Celebrated Satirist And Comedian John Clarke Has Sadly Passed Away At 68
Famous comedian and popular satirist and comedian John Clarke died suddenly at age 68. He was part of the iconic comedy duo with Bryan Dawe and thrilled the public with their entertaining, often controversial political satire for more than 25 years.
Clarke was bushwalking in Victoria over the weekend when he suddenly died. His family issued the following statement: “John died doing one of the things he loved the most in the world, taking photos of birds in beautiful bushland with his wife and friends. He is forever in our hearts…”
“We are aware of what he has meant to so many for so many years, throughout the world but especially in Australia and New Zealand. We are very grateful for all expressions of sympathy and love which John would have greatly appreciated, the statement continued.
New Zealand-born Clarke moved to Australia in the 70s where he soon found fame with his unique brand of comedy and political satire. He was best known for his work with Bryan Dawe, The two did mock interviews on Australian television for 27 years. No politician escaped their witty attacks.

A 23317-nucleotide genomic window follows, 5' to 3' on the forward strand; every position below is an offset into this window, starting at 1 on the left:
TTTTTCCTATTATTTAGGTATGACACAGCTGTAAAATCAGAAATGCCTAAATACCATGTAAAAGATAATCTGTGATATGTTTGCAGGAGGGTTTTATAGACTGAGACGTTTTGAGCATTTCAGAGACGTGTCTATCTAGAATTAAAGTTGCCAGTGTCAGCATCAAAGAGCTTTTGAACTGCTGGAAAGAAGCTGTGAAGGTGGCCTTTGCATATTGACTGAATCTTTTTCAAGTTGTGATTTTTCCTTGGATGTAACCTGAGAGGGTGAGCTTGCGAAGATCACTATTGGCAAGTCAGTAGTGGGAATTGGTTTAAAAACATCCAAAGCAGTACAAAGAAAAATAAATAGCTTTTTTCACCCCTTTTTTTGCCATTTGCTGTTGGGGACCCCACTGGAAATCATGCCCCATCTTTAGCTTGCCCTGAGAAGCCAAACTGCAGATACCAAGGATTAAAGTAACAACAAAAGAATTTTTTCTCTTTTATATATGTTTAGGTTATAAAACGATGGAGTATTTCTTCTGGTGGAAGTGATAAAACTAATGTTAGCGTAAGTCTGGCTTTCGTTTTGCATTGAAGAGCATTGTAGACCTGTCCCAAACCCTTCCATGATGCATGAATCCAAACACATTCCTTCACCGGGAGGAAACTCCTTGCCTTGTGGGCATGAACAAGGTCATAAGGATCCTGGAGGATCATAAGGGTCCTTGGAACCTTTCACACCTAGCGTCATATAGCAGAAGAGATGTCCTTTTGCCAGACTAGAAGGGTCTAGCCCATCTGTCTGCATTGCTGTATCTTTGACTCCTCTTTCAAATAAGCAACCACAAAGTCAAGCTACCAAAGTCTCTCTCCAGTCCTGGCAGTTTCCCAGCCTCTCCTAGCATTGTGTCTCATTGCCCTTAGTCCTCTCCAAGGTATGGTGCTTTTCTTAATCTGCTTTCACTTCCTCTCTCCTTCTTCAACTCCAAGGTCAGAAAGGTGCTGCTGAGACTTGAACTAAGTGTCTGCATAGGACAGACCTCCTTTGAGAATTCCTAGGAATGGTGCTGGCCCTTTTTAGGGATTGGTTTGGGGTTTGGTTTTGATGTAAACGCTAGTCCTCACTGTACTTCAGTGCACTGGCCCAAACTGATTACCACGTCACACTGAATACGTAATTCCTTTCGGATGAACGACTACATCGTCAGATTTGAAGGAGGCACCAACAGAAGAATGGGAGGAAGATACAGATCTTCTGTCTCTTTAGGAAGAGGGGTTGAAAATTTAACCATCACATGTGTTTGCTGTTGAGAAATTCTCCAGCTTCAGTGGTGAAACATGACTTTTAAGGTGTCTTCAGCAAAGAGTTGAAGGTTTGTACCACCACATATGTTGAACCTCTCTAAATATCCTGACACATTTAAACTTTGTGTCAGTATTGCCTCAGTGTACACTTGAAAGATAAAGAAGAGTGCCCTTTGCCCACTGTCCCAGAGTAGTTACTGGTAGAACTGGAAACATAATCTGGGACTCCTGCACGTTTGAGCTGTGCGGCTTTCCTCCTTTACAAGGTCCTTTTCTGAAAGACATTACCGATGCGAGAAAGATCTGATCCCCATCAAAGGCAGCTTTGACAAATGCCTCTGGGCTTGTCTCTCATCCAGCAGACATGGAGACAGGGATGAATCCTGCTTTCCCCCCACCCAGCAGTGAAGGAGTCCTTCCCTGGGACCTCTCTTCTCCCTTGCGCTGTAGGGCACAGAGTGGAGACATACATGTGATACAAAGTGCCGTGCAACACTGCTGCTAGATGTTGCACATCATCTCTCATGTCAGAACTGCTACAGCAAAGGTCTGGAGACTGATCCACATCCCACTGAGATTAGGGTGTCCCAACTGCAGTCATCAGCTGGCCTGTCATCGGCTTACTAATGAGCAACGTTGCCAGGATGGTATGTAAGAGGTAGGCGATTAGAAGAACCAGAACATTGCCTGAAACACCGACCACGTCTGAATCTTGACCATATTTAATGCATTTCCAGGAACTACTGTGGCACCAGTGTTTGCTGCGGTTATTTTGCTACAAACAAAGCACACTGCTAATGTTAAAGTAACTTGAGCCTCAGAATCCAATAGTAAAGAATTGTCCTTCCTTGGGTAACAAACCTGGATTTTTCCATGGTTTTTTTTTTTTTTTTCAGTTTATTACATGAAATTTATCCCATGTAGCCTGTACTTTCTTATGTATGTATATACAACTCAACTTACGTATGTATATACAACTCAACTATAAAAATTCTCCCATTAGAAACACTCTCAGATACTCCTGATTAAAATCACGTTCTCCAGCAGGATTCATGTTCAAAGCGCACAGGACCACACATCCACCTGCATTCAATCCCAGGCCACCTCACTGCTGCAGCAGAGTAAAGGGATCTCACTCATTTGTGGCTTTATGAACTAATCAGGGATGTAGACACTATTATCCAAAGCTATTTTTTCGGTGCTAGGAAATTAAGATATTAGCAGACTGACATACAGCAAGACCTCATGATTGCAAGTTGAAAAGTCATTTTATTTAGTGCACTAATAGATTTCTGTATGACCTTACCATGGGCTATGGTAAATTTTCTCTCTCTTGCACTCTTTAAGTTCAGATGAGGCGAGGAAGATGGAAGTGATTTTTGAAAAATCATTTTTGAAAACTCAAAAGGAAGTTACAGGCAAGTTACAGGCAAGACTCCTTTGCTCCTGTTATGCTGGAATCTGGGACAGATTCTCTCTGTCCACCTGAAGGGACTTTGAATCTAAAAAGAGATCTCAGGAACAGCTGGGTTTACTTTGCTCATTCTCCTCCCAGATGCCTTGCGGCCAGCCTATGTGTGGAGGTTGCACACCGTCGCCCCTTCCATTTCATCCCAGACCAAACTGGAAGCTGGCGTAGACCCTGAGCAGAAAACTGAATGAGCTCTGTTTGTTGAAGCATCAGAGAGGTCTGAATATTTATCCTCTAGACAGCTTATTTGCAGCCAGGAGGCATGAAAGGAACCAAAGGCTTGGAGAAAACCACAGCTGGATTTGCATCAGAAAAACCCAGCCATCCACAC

The Clarke and Dawe sketches aired on Channel Nine’s A Current Affair and later on ABC TV. Apart from comedy and satire, Clarke was also known for his talents as an actor. He also wrote film, television and stage musicals. His first famous appearance was while still in New Zealand in the 70s as the character, Fred Dagg, a country lad that wore a black singlet, gumboots and shorts.
Some of his more famous work included a multi-award winning 1999/2000 mockumentary, The Games, which took the mickey out of the Sydney Organising Committee for the Olympic Games. He co-wrote stage musicals Little Ragged Blossom and The Adventures of Snugglepot and Cuddlepie. Other works include books he authored entitled The 7.56 Report, A Dagg at My Table and The Howard Miracle.
Clarke leaves behind his wife Helen, children Lorin and Lucia, grandchildren Claudia and Charles and son-in-law Stewart Thorn.